Microbial ingestion by a macrophage results in the formation of an acidic phagolysosome but the host cell has no information on the pH susceptibility of the ingested organism. This poses a problem for the macrophage and raises the fundamental question of how the phagocytic cell optimizes the acidification process to prevail. We analyzed the dynamical distribution of phagolysosomal pH in murine and human macrophages that had ingested live or dead Cryptococcus neoformans cells, or inert beads. Phagolysosomal acidification produced a range of pH values that approximated normal distributions, but these differed from normality depending on ingested particle type. Analysis of the increments of pH reduction revealed no forbidden ordinal patterns, implying that phagosomal acidification process was a stochastic dynamical system. Using simulation modeling, we determined that by stochastically acidifying a phagolysosome to a pH within the observed distribution, macrophages sacrificed a small amount of overall fitness to reduce their overall variation in fitness. Hence, chance in the final phagosomal pH introduces unpredictability to the outcome of the macrophage-microbe, which implies a bet-hedging strategy that benefits the macrophage. While bet hedging is common in biological systems at the organism level, our results show its use at the organelle and cellular level.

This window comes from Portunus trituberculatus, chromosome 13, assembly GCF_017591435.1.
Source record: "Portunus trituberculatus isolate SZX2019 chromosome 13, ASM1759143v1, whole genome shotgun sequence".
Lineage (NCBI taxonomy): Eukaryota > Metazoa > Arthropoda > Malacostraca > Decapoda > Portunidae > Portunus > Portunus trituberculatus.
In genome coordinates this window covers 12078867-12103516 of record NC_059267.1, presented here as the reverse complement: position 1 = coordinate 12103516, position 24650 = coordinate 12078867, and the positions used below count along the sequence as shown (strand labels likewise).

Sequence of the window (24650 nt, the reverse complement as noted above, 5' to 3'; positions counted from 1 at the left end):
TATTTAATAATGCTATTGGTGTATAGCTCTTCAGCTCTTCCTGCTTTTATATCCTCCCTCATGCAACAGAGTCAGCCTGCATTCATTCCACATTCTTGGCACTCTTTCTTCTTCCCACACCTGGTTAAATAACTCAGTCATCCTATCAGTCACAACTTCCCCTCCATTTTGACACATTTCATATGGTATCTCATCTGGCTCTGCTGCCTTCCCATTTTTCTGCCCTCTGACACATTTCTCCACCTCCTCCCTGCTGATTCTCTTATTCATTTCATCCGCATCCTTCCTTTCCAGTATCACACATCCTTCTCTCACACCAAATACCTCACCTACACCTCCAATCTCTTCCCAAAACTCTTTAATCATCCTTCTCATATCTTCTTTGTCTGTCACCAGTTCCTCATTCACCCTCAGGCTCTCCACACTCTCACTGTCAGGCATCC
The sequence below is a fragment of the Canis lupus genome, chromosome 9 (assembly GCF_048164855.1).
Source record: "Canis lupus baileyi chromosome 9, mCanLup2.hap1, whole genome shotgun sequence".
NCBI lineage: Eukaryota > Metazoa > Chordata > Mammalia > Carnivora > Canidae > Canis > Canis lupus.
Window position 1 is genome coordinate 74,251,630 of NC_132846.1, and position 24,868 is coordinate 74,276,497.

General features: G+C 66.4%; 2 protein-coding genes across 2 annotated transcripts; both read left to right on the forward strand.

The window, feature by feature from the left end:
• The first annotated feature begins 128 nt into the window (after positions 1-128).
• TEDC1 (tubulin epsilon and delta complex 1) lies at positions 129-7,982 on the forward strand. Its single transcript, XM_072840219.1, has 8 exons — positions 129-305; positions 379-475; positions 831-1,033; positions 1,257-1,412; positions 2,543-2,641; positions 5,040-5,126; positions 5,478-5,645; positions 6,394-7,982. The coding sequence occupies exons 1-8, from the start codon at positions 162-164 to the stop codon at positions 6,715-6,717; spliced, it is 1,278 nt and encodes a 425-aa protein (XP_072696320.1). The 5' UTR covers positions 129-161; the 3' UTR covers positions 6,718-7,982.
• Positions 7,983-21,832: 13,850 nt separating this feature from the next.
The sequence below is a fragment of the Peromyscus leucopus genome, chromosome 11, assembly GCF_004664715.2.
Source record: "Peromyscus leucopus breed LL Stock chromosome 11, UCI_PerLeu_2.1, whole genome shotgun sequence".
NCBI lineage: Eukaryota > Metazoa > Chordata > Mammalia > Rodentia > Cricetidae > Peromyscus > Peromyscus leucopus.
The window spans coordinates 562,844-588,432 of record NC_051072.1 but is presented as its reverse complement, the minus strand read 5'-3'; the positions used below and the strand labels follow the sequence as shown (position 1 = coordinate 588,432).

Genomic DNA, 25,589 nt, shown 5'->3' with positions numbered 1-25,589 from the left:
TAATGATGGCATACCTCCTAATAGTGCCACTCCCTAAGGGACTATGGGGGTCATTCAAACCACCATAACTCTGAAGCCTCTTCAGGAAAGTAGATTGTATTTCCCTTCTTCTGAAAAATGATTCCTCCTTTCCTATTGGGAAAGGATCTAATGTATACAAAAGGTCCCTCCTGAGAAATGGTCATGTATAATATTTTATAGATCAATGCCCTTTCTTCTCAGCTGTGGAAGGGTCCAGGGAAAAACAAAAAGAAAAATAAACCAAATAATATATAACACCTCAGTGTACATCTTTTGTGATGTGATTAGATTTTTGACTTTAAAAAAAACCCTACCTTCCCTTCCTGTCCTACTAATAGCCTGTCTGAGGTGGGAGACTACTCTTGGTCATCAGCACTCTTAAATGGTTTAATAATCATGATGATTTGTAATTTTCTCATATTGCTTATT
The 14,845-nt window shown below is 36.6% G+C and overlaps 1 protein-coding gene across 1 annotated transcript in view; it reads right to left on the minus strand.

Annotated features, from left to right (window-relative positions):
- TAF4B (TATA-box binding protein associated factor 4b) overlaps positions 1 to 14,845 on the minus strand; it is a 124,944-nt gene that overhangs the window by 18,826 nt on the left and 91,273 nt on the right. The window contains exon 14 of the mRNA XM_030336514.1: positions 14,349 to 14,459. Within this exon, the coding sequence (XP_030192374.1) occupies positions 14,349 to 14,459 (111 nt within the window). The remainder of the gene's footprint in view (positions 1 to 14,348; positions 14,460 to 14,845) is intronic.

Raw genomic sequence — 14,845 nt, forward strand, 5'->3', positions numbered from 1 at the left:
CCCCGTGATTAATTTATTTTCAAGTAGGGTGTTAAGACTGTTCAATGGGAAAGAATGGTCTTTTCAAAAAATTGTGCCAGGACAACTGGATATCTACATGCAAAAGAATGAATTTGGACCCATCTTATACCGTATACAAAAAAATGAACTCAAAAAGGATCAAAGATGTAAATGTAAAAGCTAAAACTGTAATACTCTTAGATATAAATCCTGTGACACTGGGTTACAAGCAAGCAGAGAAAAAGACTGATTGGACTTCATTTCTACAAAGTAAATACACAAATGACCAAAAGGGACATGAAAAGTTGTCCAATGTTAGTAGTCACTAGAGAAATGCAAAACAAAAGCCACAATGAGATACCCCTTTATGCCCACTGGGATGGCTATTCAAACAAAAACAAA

Quigly Dragotakes, Kaitlin M. Stouffer, Man Shun Fu, Yehonatan Sella, Christine Youn, Olivia Insun Yoon, Carlos M. De Leon-Rodriguez, Joudeh Freij, Aviv Bergman, Arturo Casadevall
IL-17–producing RORγt+ γδ T cells (γδT17 cells) are innate lymphocytes that participate in type 3 immune responses during infection and inflammation. Herein, we show that γδT17 cells rapidly proliferate within neonatal lymph nodes and gut, where, upon entry, they upregulate T-bet and coexpress IL-17, IL-22, and IFN-γ in a STAT3- and retinoic acid–dependent manner. Neonatal expansion was halted in mice conditionally deficient in STAT5, and its loss resulted in γδT17 cell depletion from all adult organs. Hyperactive STAT5 mutant mice showed that the STAT5A homolog had a dominant role over STAT5B in promoting γδT17 cell expansion and downregulating gut-associated T-bet. In contrast, STAT5B preferentially expanded IFN-γ–producing γδ populations, implying a previously unknown differential role of STAT5 gene products in lymphocyte lineage regulation. Importantly, mice lacking γδT17 cells as a result of STAT5 deficiency displayed a profound resistance to experimental autoimmune encephalomyelitis. Our data identify that the neonatal microenvironment in combination with STAT5 is critical for post-thymic γδT17 development and tissue-specific imprinting, which is essential for infection and autoimmunity.